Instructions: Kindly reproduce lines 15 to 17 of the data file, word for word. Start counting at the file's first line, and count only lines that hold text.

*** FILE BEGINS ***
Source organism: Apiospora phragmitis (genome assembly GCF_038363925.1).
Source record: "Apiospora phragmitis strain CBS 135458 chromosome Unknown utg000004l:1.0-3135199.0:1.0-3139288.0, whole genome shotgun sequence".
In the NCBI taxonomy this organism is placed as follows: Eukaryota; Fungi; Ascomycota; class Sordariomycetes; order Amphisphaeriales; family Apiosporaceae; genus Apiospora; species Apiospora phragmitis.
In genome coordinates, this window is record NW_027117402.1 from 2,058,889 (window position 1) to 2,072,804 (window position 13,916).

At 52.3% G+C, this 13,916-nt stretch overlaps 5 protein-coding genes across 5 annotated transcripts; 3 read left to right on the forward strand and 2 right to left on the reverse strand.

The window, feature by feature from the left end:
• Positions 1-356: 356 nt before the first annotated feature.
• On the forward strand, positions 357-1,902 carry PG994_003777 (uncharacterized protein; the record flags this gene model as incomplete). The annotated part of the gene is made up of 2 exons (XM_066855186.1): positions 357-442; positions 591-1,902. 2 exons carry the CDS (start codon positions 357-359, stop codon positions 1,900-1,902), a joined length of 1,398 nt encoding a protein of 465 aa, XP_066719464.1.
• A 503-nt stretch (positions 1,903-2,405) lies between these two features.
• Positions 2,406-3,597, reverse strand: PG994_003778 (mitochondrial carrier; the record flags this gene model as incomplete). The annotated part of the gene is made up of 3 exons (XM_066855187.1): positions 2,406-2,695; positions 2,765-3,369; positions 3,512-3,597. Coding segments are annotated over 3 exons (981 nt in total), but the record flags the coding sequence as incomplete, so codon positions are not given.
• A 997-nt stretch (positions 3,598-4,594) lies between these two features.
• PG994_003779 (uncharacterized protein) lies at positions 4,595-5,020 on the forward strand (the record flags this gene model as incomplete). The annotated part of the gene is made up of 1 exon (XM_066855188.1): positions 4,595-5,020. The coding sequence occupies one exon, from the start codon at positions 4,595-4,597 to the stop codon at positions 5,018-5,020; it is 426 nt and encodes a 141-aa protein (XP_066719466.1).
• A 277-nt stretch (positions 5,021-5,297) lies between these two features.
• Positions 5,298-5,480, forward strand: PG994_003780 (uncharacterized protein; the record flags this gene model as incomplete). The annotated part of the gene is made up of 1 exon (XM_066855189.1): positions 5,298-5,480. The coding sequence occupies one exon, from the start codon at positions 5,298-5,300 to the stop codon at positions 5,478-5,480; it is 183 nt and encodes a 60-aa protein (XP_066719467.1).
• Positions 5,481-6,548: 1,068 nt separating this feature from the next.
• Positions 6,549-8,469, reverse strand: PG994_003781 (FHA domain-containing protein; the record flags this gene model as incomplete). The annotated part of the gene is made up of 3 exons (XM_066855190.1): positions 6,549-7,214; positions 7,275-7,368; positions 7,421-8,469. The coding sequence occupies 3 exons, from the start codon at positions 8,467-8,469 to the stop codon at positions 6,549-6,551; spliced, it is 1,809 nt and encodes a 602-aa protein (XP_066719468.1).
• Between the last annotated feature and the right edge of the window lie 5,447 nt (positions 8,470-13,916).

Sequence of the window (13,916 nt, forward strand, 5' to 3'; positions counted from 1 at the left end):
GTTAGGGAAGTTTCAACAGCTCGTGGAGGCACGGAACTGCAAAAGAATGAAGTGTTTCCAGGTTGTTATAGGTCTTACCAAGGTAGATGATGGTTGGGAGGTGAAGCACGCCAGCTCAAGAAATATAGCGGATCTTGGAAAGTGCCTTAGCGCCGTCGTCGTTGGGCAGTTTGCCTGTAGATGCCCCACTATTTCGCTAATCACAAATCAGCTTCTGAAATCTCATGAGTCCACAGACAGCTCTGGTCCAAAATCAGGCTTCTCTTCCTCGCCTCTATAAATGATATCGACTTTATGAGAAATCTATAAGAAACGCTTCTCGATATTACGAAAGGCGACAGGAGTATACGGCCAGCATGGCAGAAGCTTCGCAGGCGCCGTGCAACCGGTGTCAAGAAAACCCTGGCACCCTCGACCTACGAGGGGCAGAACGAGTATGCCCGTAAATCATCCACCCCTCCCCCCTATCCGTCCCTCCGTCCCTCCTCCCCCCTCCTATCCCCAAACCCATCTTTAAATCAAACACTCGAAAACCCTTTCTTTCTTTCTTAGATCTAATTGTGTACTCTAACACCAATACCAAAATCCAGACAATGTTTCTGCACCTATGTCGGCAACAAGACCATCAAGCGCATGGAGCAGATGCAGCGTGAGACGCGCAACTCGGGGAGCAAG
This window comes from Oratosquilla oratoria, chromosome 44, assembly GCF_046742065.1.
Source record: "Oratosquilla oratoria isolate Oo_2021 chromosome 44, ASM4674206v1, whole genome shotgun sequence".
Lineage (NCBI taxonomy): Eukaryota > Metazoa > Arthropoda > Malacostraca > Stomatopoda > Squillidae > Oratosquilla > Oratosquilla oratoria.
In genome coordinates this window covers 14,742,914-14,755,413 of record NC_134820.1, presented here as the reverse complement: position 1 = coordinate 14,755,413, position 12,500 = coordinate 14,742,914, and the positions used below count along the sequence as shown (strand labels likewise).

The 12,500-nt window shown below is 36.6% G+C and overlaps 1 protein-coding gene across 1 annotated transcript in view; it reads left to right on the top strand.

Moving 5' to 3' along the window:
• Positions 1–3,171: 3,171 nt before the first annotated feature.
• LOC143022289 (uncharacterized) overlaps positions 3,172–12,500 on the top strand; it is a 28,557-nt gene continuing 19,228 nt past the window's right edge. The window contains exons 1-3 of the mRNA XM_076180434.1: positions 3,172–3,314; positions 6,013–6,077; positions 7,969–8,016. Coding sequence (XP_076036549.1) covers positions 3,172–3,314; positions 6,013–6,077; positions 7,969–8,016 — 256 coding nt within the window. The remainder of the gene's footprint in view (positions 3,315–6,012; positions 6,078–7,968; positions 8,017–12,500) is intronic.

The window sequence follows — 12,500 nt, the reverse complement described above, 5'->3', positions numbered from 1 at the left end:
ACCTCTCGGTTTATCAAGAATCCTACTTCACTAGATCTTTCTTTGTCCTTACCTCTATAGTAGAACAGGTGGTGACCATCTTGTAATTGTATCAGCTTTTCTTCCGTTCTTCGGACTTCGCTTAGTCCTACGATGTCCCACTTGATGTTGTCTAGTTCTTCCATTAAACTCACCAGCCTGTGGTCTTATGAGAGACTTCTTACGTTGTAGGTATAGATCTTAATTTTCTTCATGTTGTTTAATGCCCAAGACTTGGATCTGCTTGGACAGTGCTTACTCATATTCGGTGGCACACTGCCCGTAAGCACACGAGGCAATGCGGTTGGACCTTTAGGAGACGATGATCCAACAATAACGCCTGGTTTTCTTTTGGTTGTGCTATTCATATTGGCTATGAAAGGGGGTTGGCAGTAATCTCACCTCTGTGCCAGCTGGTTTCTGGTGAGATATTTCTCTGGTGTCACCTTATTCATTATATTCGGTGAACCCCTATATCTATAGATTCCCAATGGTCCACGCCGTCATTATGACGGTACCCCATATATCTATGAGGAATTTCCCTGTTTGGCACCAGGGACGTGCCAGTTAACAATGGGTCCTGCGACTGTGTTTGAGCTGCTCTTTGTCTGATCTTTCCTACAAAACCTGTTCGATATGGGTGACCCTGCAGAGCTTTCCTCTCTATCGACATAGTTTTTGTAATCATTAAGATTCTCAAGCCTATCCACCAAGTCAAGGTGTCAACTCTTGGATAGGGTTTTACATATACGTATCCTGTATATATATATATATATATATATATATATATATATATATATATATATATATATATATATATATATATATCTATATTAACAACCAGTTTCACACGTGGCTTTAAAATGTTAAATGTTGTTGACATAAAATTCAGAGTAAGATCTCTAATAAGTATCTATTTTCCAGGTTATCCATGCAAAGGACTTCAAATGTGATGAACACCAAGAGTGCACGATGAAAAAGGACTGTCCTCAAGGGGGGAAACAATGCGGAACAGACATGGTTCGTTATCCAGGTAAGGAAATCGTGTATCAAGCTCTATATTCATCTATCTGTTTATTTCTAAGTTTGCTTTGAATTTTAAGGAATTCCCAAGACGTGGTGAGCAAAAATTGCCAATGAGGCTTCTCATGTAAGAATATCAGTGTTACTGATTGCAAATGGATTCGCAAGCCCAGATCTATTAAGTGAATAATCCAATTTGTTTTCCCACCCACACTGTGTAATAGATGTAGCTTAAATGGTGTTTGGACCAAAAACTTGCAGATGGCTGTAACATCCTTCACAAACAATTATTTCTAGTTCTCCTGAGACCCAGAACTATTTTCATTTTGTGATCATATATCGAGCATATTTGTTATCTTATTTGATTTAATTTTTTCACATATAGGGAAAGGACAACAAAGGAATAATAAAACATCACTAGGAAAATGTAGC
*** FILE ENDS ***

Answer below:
• Positions 5,481-6,548: 1,068 nt separating this feature from the next.
• Positions 6,549-8,469, reverse strand: PG994_003781 (FHA domain-containing protein; the record flags this gene model as incomplete). The annotated part of the gene is made up of 3 exons (XM_066855190.1): positions 6,549-7,214; positions 7,275-7,368; positions 7,421-8,469. The coding sequence occupies 3 exons, from the start codon at positions 8,467-8,469 to the stop codon at positions 6,549-6,551; spliced, it is 1,809 nt and encodes a 602-aa protein (XP_066719468.1).
• Between the last annotated feature and the right edge of the window lie 5,447 nt (positions 8,470-13,916).